IFC Survey: Gore’s Nobel Prize Win Leaves Legacy
Respondents: Nobel More Meaningful to Former VP than Presidency
By Alex Weprin -- Broadcasting & Cable, 10/18/2007 7:46:00 AM
Al Gore’s Nobel Prize win will leave a positive legacy for the former vice president, but it might not land him a spot in the White House, according to a political survey commissioned by The Independent Film Channel.
“Our analysis shows that Al Gore’s cultural legacy is enormously enhanced by the Nobel Prize," IFC general manager and executive vice president Evan Shapiro said in a statement announcing the results. "The Nobel was seen as more significant than Mr. Gore's other recent honors, and more meaningful than the one honor that eluded him -- the presidency.”
According to the survey, 71% of Americans knew that Gore had won the prize and knew why he was the co-recipient. In addition, a full 68% of respondents agreed with Gore’s position on the environment, even though just 18% had seen An Inconvenient Truth, the former VP’s film addressing global climate change. And 58% of those surveyed said the environment would play a “very strong role” or a “moderate role” in their decision for whom to vote for president, including 55% of independents.
Surprisingly, those surveyed said that the Nobel Prize was a more meaningful award than the presidency, with 52% selecting the Nobel and 42% selecting the presidency.
The survey results also suggested that despite Gore’s Nobel win, it may not help him in his run for the presidency.
When asked if Gore was a stronger candidate now than he was in 2000, 56% said no. When asked how Gore’s entry into the race would affect their vote, only 25% of respondents said they would vote for him, with 54% of Democratic respondents saying they would vote for another Democratic candidate if he entered the race. Independent voters were split, with 33% saying they would vote for Gore, 29% voting for another Democrat and 38% voting for a Republican.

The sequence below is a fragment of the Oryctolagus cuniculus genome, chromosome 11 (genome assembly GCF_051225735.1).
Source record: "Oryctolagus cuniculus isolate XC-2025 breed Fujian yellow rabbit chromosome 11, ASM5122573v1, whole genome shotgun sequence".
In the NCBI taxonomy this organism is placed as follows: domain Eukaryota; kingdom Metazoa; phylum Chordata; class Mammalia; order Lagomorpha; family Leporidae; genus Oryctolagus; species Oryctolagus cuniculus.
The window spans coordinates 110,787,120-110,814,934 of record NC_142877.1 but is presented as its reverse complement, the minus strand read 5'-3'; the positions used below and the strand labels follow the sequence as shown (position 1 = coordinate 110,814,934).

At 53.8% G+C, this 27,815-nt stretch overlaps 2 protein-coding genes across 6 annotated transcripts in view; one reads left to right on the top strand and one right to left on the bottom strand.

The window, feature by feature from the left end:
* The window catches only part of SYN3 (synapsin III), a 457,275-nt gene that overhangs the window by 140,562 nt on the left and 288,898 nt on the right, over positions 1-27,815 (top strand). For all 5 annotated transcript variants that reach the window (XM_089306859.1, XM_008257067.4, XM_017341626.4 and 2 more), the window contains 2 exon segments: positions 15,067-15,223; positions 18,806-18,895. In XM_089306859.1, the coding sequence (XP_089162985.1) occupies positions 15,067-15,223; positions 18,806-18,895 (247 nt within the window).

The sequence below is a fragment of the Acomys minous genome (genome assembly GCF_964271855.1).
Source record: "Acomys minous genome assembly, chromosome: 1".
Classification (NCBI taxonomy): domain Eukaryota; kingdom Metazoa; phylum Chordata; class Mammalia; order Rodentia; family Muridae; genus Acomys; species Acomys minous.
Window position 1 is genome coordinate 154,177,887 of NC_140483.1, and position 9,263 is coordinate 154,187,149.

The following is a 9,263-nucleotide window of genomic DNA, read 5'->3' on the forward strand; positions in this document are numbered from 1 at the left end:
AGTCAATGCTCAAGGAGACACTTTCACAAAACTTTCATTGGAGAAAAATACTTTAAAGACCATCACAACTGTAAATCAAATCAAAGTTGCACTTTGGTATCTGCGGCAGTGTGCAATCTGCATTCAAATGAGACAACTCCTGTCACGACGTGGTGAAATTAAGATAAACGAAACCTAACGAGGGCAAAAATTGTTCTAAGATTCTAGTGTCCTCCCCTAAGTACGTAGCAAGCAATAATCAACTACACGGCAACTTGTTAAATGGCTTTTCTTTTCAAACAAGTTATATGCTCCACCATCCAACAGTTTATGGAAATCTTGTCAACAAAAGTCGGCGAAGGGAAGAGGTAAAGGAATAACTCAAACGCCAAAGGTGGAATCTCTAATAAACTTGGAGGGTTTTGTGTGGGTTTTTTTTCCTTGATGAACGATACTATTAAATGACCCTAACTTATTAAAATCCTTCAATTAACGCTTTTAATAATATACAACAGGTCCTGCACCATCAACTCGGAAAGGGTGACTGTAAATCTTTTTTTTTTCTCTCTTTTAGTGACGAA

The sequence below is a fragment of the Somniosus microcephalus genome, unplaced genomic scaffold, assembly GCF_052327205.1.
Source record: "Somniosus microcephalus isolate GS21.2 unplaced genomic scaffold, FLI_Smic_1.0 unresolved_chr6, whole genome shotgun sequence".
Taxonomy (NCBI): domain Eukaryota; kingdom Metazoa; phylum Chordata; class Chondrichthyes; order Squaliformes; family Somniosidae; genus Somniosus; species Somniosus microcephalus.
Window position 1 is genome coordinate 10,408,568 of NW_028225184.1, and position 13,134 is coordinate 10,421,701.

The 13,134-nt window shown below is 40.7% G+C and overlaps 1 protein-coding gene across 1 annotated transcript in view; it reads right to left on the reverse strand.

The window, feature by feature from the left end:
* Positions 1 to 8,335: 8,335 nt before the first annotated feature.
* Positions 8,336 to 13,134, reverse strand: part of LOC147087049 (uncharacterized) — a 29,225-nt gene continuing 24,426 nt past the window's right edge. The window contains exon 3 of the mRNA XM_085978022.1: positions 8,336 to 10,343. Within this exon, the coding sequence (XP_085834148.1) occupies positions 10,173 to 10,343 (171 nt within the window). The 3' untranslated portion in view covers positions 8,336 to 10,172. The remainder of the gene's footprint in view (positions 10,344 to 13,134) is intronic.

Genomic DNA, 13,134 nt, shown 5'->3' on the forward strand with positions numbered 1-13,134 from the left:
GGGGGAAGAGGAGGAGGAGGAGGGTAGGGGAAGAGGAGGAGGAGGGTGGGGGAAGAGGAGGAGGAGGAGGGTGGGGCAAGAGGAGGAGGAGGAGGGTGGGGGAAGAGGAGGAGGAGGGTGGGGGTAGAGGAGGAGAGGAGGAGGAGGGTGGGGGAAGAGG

"As a network focused on showcasing independent thought, we believe the independent voters will be the difference in the upcoming election,” Shapiro said. “While this poll was meant to determine how significant an impact Al Gore’s Nobel Prize had on the American political culture, where the environment fit into the grander political landscape and how his film and his recognition will effect the coming presidential race, it is our hope that this survey not only provides insightful understanding of our nation, but also a strong voice to those voters who are passionate about the issues but have not yet found their candidate."
The survey was conducted between Oct. 15-16 using the Ipsos Internet panel with 1,073 registered voters and those likely to vote in the 2008 election. According to Ipsos, the results are accurate within 95% certainty, with error bars of +/- 3%.
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